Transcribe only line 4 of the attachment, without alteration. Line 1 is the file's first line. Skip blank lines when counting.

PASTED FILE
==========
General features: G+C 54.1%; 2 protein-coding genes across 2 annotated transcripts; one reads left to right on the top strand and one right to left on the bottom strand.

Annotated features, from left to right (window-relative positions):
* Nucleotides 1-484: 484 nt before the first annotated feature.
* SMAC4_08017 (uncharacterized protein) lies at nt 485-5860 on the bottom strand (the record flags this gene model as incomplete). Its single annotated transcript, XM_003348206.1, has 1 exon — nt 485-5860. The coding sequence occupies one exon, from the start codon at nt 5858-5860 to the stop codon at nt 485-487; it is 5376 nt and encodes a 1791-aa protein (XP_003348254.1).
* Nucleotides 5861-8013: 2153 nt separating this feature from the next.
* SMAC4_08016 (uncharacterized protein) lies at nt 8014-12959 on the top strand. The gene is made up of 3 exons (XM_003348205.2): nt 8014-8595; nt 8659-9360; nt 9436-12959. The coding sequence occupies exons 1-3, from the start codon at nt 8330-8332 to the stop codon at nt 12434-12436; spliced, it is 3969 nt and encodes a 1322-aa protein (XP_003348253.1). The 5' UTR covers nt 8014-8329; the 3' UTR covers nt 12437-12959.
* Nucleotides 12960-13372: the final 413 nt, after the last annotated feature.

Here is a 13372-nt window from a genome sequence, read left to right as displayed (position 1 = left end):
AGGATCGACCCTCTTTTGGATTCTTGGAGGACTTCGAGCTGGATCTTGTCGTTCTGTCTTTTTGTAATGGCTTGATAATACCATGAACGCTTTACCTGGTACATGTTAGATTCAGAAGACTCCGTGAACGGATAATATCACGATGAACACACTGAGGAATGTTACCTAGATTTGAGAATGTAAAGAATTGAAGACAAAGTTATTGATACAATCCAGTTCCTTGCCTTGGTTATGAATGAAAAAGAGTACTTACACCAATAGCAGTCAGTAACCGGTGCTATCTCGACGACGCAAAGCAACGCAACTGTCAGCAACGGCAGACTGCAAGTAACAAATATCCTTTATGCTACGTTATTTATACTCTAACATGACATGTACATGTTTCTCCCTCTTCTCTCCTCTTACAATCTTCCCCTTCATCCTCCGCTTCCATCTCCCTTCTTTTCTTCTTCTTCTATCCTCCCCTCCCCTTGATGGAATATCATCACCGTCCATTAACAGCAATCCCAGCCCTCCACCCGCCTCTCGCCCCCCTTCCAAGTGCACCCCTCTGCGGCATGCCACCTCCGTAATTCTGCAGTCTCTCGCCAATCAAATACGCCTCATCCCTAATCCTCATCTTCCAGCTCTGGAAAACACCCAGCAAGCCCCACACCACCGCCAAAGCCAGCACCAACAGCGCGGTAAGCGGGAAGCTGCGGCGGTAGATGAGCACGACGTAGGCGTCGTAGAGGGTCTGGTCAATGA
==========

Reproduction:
* SMAC4_08017 (uncharacterized protein) lies at nt 485-5860 on the bottom strand (the record flags this gene model as incomplete). Its single annotated transcript, XM_003348206.1, has 1 exon — nt 485-5860. The coding sequence occupies one exon, from the start codon at nt 5858-5860 to the stop codon at nt 485-487; it is 5376 nt and encodes a 1791-aa protein (XP_003348254.1).